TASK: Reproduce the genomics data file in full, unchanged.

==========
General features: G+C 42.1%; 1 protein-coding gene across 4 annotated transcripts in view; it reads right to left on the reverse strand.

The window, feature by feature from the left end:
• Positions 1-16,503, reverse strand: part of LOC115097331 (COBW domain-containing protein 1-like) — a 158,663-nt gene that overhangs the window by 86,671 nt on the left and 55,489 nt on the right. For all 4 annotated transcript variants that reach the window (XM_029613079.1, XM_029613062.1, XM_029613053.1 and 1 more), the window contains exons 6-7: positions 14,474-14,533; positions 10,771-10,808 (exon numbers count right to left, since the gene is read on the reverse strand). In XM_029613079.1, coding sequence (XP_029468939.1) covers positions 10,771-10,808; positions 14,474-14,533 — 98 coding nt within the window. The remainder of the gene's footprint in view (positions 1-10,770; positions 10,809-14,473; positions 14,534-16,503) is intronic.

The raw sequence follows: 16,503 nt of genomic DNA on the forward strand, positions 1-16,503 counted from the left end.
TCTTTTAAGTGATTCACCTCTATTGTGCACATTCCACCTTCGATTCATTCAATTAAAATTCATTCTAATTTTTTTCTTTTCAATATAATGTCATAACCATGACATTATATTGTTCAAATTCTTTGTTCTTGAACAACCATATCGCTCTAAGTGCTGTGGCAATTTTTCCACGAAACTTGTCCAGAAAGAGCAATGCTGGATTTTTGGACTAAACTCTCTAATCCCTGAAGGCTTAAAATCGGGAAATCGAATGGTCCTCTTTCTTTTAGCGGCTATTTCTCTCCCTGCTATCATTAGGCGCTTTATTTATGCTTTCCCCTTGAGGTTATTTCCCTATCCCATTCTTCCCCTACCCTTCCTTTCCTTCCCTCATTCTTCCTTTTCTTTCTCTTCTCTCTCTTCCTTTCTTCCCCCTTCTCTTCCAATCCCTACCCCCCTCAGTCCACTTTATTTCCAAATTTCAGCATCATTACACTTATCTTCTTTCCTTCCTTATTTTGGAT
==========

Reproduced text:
General features: G+C 42.1%; 1 protein-coding gene across 4 annotated transcripts in view; it reads right to left on the reverse strand.

The window, feature by feature from the left end:
• Positions 1-16,503, reverse strand: part of LOC115097331 (COBW domain-containing protein 1-like) — a 158,663-nt gene that overhangs the window by 86,671 nt on the left and 55,489 nt on the right. For all 4 annotated transcript variants that reach the window (XM_029613079.1, XM_029613062.1, XM_029613053.1 and 1 more), the window contains exons 6-7: positions 14,474-14,533; positions 10,771-10,808 (exon numbers count right to left, since the gene is read on the reverse strand). In XM_029613079.1, coding sequence (XP_029468939.1) covers positions 10,771-10,808; positions 14,474-14,533 — 98 coding nt within the window. The remainder of the gene's footprint in view (positions 1-10,770; positions 10,809-14,473; positions 14,534-16,503) is intronic.

The raw sequence follows: 16,503 nt of genomic DNA on the forward strand, positions 1-16,503 counted from the left end.
TCTTTTAAGTGATTCACCTCTATTGTGCACATTCCACCTTCGATTCATTCAATTAAAATTCATTCTAATTTTTTTCTTTTCAATATAATGTCATAACCATGACATTATATTGTTCAAATTCTTTGTTCTTGAACAACCATATCGCTCTAAGTGCTGTGGCAATTTTTCCACGAAACTTGTCCAGAAAGAGCAATGCTGGATTTTTGGACTAAACTCTCTAATCCCTGAAGGCTTAAAATCGGGAAATCGAATGGTCCTCTTTCTTTTAGCGGCTATTTCTCTCCCTGCTATCATTAGGCGCTTTATTTATGCTTTCCCCTTGAGGTTATTTCCCTATCCCATTCTTCCCCTACCCTTCCTTTCCTTCCCTCATTCTTCCTTTTCTTTCTCTTCTCTCTCTTCCTTTCTTCCCCCTTCTCTTCCAATCCCTACCCCCCTCAGTCCACTTTATTTCCAAATTTCAGCATCATTACACTTATCTTCTTTCCTTCCTTATTTTGGAT